Impact of COVID-19 on Agriculture

First Glimpse at 2021 Acreage and Yields

Soybean Acreage Projected to Increase 7%

Market Intel / November 9, 2020

Credit: Javier / CC BY-SA 2.0 

Every November, USDA releases a 10-year baseline projection including long-term supply, use and price projections for major U.S. crops and livestock products. These supply and demand projections come in advance of the department’s annual Agricultural Outlook Conference during which commodity supply and use projections, projections for farm income and expectations for global commodity trade are reviewed. Today’s article reviews planted acreage and yield expectations from the recently released USDA Agricultural Projections to 2030 report for the 2021/22 crop year for corn, soybeans and wheat.

Background

Building on the October World Agricultural Supply and Demand Estimates, USDA’s long-term agricultural projections represent the department’s consensus projections for U.S. supply and demand for major crop and livestock sectors over the next 10 years. The projections are based on economic models and judgment-based analyses. Importantly, these baseline projections do not represent official USDA forecasts, but rather reflect a long-run outlook based upon specific assumptions about macroeconomic conditions, policy, weather and international developments given current policies, e.g., the 2018 farm bill or the Phase 1 agreement with China. This baseline projection does not include external weather or policy shocks, so in other words, it assumes business as usual for U.S. commodity markets.

Acreage Expectations for 2021/22

On the back of strong export demand, lower ending stocks and higher prices, USDA projects soybean acreage will increase by nearly 6 million acres, or 7%, from 2020 to 89 million acres planted. If realized, 2021 soybean acreage would be the third-highest acreage on record, behind only 2017 and 2018.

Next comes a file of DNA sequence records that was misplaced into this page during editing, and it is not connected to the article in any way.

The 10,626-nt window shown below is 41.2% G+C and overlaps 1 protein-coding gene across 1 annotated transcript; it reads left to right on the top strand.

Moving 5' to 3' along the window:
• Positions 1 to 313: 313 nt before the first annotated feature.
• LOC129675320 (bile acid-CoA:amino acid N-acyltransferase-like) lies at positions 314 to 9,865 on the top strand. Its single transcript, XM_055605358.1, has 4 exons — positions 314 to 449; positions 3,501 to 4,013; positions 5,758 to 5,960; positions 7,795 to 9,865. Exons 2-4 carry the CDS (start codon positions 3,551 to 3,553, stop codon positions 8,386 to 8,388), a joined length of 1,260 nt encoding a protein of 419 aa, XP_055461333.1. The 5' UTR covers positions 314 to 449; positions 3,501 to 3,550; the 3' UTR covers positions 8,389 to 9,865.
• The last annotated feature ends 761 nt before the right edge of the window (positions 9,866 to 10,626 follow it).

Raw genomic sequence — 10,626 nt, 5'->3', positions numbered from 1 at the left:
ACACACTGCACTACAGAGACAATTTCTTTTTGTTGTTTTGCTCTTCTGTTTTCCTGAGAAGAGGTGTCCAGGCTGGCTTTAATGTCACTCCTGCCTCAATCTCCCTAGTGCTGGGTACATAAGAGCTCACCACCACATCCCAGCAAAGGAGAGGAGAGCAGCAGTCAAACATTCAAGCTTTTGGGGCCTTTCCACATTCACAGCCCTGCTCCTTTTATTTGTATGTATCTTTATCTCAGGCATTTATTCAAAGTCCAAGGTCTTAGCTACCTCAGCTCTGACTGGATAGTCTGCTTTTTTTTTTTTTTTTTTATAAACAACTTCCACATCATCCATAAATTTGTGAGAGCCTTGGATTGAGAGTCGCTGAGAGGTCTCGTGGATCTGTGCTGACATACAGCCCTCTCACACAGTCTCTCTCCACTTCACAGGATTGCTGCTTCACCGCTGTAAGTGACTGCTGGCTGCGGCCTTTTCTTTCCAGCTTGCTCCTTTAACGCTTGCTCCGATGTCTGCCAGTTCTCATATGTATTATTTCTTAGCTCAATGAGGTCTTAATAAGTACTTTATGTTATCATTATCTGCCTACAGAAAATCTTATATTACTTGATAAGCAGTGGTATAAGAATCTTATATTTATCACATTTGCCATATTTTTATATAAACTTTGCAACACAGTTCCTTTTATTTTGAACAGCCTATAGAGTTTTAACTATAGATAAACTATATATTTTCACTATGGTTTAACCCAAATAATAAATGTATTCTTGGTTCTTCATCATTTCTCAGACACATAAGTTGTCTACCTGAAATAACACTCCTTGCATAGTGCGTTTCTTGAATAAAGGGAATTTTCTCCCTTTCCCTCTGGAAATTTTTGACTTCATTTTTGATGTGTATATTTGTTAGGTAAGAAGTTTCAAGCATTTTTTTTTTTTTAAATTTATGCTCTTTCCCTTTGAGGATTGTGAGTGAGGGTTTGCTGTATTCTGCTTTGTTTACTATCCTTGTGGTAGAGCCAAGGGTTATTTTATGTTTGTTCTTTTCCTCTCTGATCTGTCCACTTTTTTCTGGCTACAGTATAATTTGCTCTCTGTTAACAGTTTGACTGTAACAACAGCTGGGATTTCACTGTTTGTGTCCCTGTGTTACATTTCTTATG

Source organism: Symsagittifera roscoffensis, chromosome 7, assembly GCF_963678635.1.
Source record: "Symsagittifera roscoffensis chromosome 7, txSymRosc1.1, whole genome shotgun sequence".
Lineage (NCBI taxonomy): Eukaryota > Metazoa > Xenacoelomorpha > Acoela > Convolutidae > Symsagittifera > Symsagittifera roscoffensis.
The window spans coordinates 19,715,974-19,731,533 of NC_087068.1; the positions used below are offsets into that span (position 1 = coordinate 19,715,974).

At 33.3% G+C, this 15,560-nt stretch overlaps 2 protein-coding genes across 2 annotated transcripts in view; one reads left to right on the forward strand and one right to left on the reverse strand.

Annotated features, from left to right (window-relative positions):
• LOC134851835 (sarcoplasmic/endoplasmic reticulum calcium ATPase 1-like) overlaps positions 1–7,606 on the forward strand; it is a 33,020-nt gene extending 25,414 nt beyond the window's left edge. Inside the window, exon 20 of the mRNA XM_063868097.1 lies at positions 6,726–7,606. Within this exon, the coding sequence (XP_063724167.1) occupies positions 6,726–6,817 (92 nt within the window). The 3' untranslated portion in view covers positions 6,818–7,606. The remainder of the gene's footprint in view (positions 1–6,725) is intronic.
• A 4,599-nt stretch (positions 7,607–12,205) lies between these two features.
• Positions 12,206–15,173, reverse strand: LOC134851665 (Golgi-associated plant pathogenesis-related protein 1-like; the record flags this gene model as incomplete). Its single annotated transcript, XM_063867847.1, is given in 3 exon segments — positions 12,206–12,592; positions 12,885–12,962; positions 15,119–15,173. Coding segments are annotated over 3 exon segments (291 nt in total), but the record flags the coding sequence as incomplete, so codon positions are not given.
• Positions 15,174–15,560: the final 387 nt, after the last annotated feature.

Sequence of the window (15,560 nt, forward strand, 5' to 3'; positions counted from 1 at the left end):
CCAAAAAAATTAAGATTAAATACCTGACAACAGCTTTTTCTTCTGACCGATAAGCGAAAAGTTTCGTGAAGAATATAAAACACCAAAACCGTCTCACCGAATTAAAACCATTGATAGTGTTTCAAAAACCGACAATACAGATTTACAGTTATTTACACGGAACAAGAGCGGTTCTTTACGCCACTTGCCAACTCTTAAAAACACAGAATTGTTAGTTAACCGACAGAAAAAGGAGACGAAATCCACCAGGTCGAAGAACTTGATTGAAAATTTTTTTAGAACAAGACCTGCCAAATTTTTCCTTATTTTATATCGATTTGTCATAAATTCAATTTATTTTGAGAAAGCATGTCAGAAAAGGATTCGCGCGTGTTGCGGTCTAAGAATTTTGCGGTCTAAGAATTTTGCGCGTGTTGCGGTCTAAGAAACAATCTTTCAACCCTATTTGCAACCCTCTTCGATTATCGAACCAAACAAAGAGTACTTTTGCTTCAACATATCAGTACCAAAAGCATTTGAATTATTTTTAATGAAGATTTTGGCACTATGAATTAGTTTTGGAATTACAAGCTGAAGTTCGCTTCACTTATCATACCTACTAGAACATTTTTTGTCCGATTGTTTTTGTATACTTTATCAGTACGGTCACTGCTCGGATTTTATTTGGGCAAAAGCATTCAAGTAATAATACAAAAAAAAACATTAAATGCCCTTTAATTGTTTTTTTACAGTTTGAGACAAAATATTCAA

Despite higher corn prices in recent weeks and current expectations for shrinking stockpiles, USDA projects corn acreage for 2021 will decline by 1 million acres, or 1.1%, from 2020. If realized, total corn and soybean planted area would be 179 million acres, the second-highest acreage on record, behind only 2017 when more than 180 million acres were planted.

During 2020, all wheat planted acreage was 44.3 million acres, the lowest wheat acreage on record. Headed into the 2021/22 marketing year with a lower wheat inventory and higher expected prices, USDA projects wheat acreage will increase by more than 1.6 million acres, or nearly 4%, to 46 million acres. Figure 1 highlights actual and projected acreage for soybean, corn and wheat.

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Yield Expectations for 2021/22

Corn yields for the 2021/22 marketing year are currently projected at a record-high 180.5 bushels per acre, 2.1 bushels per acre, or 1.2%, above the current marketing year. Soybean yields are projected to decline by 1.3 bushels per acre, or 2.5%, to 50.6 bushels per acre. If realized, 2021/22 soybean yields would be a tie for the second-highest on record. Wheat yields are projected to decline by 0.6 bushels per acre, or1.2%, below prior-year levels. Figure 2 highlights actual and projected corn, soybean and wheat yields.

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Summary

USDA recently released a 10-year baseline projection including long-term supply, use and price projections for major U.S. crops and livestock products. Recent improvements in corn, soybean and wheat demand and prices are contributing to expectations that total acreage planted to these three crops will increase by nearly 7 million acres or 3%. Corn acres planted are projected at 90 million, soybean acres are expected at 89 million, and all wheat acres are expected at 46 million. Record yields are expected for corn, while lower crop yields are expected for both soybeans and wheat in 2021.

Updated expectations for corn supply and demand come quickly, with tomorrow’s WASDE widely expected to project increased demand and lower supplies for current marketing year crops.

Contact:
John Newton, Ph.D.
Chief Economist
(202) 406-3729
jnewton@fb.org
twitter.com/@New10_AgEcon
 

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